Home | Aquarium Livestock | Synodontis Catfish – African Companion Fish for Your Cichlid Aquarium

Synodontis Catfish – African Companion Fish for Your Cichlid Aquarium

Synodontis eruptusIt isn’t hard to understand the appeal of Synodontis Catfish. I mean, what’s not to like? Besides the array of bold and attractive patterns they exhibit, they have interesting history and habits that drive many freshwater aquarists crazy. If you’re not familiar with this group of fish already, read on to find out why they’re one of the most popular in the aquarium trade.

Synodontis Cats originate from the continent of Africa from the sub-Saharan rivers and rift lakes. There are over 120 identified species, ranging in size from just a couple of inches to over a foot in length. They are robust in build with prevalent dorsal and pectoral fins as well as large adipose fins (between the dorsal and the tail). Large eyes and 3 sets of barbels (whiskers) are also distinguishing characteristics. Synodontis catfish are also scaleless. 

These fish tend to be shy when first introduced to a new environment, but once adapted to their surroundings, many aquarists find them to be favorites in the aquarium.  They are active and interesting to watch once comfortable, swimming at strange angles (the upside-down catfish may be the best known for this behavior). Synodontis are also referred to as squeaker cats, named for their ability to create a squeaking noise with their pectoral fins when they’re alarmed.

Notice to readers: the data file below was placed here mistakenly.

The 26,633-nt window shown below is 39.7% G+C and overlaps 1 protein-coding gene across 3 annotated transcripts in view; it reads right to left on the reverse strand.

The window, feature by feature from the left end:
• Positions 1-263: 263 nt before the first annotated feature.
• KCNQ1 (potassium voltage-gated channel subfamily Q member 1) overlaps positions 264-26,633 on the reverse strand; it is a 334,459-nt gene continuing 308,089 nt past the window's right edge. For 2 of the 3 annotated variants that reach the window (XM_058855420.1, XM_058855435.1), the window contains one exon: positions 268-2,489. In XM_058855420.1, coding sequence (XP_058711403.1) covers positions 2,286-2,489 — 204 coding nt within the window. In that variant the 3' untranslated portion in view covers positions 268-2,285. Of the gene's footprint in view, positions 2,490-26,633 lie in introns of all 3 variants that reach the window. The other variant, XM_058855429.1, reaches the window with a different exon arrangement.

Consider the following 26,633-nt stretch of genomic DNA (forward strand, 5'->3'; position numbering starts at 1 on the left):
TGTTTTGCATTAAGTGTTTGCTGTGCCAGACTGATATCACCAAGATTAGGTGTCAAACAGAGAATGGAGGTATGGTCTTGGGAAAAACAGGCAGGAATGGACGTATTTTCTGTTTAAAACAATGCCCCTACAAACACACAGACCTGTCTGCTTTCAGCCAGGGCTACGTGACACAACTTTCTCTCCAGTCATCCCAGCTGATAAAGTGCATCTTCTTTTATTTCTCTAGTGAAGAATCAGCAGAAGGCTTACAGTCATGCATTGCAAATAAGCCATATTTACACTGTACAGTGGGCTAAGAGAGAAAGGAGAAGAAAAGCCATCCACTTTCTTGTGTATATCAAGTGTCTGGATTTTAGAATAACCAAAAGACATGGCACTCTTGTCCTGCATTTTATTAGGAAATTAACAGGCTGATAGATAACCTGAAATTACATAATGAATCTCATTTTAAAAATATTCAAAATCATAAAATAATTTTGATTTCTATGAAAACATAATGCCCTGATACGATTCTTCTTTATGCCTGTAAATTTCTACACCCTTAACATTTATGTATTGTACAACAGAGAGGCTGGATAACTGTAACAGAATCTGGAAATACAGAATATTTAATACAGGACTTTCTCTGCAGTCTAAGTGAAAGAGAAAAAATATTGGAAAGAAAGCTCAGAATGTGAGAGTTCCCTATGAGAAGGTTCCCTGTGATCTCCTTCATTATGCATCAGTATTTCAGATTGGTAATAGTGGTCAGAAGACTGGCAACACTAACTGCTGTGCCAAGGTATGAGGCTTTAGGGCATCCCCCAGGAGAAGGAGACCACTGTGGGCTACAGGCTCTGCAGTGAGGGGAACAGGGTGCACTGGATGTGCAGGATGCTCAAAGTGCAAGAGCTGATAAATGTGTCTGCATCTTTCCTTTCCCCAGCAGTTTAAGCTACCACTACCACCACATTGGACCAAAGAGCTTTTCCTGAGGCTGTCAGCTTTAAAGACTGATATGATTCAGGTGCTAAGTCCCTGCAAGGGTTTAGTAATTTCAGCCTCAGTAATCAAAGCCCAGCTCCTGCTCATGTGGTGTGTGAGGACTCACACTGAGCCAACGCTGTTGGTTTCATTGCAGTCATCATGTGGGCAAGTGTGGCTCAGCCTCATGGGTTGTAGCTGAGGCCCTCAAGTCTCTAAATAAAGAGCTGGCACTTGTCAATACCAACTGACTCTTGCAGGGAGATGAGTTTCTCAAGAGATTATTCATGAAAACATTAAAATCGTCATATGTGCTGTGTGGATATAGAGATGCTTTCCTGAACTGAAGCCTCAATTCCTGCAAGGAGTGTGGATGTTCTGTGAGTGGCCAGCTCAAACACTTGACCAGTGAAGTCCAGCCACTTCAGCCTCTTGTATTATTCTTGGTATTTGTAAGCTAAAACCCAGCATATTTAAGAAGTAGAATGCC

Synodontis grandiopsSynodontis cats are easy to maintain as they readily accept just about any variety of food offered, greedily perusing the tank floor for anything edible. As long as the water quality is maintained they tend to thrive. They like some cover, such as caves or wood where they can hang out and feel secure, and like other cats they tend to be the most active in the evening. Though they can be kept singly, they prefer to be in groups and often congregate in their native habitats. They are not generally aggressive, but larger specimens should not be trusted with smaller fish in the tank as they may mistake them for food.  They can be housed with a variety of tank mates that share water quality preferences, but should not be housed with larger aggressive or predatory fish. Since many of these fish come from the rift lakes in Africa they are often recommended as scavengers for African cichlid aquariums. They prefer the slightly harder water and a higher pH, so they adapt well to a rift lake aquarium. River species like the water a little softer and can handle lower pH.  Be sure to research the preferences of the species you like before purchase, noting origin and preferred water conditions as well as adult size to ensure that cat will be a good fit for your tank. While Synos tend to be hardy, poor water conditions can cause their health to decline quickly, so regular water changes are essential.